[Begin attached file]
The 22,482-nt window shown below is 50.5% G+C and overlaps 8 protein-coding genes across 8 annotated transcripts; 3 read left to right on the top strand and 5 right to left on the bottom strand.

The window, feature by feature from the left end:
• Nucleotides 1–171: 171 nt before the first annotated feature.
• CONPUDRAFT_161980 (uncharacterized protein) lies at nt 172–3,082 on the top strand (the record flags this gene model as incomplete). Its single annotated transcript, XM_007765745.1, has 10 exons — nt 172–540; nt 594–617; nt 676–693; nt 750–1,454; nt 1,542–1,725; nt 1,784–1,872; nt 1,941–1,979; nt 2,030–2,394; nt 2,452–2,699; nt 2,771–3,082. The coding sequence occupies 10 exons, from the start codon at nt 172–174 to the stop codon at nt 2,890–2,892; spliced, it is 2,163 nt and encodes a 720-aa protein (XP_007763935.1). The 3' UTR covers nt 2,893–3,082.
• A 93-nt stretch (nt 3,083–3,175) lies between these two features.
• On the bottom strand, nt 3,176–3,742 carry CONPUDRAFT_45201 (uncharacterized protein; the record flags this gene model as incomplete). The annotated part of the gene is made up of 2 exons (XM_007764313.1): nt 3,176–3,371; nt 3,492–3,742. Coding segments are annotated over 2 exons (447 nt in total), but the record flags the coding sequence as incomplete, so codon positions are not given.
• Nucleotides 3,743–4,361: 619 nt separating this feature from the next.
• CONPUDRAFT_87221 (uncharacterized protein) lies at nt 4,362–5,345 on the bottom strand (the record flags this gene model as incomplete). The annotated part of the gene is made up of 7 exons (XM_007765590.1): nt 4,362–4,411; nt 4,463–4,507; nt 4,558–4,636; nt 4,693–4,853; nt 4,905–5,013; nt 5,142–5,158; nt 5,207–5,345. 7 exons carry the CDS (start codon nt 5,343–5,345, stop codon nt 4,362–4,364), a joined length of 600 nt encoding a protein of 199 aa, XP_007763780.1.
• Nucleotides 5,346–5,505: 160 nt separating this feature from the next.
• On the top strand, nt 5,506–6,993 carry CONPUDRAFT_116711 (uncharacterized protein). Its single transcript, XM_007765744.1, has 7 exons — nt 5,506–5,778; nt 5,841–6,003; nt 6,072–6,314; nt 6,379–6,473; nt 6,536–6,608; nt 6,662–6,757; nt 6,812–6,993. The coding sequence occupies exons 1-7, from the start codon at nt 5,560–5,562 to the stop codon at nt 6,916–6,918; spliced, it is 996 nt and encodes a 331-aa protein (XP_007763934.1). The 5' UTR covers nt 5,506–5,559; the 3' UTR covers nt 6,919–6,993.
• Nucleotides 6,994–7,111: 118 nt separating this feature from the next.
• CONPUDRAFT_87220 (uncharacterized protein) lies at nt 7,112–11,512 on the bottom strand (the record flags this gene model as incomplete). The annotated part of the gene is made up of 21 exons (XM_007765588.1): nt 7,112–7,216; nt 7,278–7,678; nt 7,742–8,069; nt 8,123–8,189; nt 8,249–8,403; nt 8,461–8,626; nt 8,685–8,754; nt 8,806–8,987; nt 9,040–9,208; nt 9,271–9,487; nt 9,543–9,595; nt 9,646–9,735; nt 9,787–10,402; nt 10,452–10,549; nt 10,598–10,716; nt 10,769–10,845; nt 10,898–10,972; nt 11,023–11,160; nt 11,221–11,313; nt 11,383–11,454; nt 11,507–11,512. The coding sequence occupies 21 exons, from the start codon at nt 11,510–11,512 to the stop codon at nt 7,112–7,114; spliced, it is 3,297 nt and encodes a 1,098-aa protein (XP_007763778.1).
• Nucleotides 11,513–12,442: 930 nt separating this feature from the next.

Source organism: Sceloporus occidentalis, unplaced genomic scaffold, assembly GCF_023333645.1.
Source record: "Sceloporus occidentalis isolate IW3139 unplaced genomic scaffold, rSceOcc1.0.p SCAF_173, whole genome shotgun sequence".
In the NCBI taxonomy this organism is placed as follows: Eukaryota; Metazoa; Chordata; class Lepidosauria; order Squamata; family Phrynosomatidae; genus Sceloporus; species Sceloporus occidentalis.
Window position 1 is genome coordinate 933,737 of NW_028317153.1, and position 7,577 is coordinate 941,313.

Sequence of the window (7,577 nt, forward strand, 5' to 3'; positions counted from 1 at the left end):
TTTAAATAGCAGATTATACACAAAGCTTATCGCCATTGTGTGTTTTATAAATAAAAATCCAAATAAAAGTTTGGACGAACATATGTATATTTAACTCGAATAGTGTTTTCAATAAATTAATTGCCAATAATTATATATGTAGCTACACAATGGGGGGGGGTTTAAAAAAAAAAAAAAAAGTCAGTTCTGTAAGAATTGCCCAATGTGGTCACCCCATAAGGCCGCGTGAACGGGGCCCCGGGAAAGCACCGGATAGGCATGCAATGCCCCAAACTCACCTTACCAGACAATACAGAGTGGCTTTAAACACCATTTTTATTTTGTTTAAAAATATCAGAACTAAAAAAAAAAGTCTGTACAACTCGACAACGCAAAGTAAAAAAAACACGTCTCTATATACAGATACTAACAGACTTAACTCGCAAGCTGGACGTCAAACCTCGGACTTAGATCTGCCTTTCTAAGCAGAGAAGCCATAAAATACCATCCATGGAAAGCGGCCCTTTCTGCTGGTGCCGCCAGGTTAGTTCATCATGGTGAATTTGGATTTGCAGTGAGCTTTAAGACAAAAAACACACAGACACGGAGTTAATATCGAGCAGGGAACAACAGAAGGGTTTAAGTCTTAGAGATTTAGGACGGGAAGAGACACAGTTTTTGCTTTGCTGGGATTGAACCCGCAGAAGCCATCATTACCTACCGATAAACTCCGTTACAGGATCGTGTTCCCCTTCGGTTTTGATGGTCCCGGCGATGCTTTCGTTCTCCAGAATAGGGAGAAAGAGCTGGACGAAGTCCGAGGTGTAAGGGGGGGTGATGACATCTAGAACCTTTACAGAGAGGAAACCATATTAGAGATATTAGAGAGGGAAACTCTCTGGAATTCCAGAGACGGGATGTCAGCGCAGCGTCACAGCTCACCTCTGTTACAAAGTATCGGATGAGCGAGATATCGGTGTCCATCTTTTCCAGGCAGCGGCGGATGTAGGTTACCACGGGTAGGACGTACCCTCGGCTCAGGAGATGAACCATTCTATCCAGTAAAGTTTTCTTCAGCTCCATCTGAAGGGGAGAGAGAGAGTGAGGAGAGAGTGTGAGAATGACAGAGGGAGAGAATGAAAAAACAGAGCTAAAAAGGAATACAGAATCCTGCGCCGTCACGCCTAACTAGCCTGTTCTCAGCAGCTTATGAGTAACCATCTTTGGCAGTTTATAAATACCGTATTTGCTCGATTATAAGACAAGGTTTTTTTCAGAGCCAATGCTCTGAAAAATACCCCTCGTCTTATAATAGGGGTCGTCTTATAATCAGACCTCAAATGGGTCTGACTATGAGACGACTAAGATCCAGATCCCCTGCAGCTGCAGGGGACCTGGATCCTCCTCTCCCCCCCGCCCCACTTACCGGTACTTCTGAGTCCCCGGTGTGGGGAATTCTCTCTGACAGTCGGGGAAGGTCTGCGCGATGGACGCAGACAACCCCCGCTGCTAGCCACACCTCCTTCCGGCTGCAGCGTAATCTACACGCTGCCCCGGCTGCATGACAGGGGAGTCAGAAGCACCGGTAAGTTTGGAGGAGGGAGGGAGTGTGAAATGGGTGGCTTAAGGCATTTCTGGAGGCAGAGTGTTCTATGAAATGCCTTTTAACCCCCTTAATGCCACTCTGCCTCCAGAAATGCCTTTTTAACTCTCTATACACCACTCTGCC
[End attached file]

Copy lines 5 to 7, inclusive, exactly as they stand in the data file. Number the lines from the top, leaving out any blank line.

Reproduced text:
• A 93-nt stretch (nt 3,083–3,175) lies between these two features.
• On the bottom strand, nt 3,176–3,742 carry CONPUDRAFT_45201 (uncharacterized protein; the record flags this gene model as incomplete). The annotated part of the gene is made up of 2 exons (XM_007764313.1): nt 3,176–3,371; nt 3,492–3,742. Coding segments are annotated over 2 exons (447 nt in total), but the record flags the coding sequence as incomplete, so codon positions are not given.
• Nucleotides 3,743–4,361: 619 nt separating this feature from the next.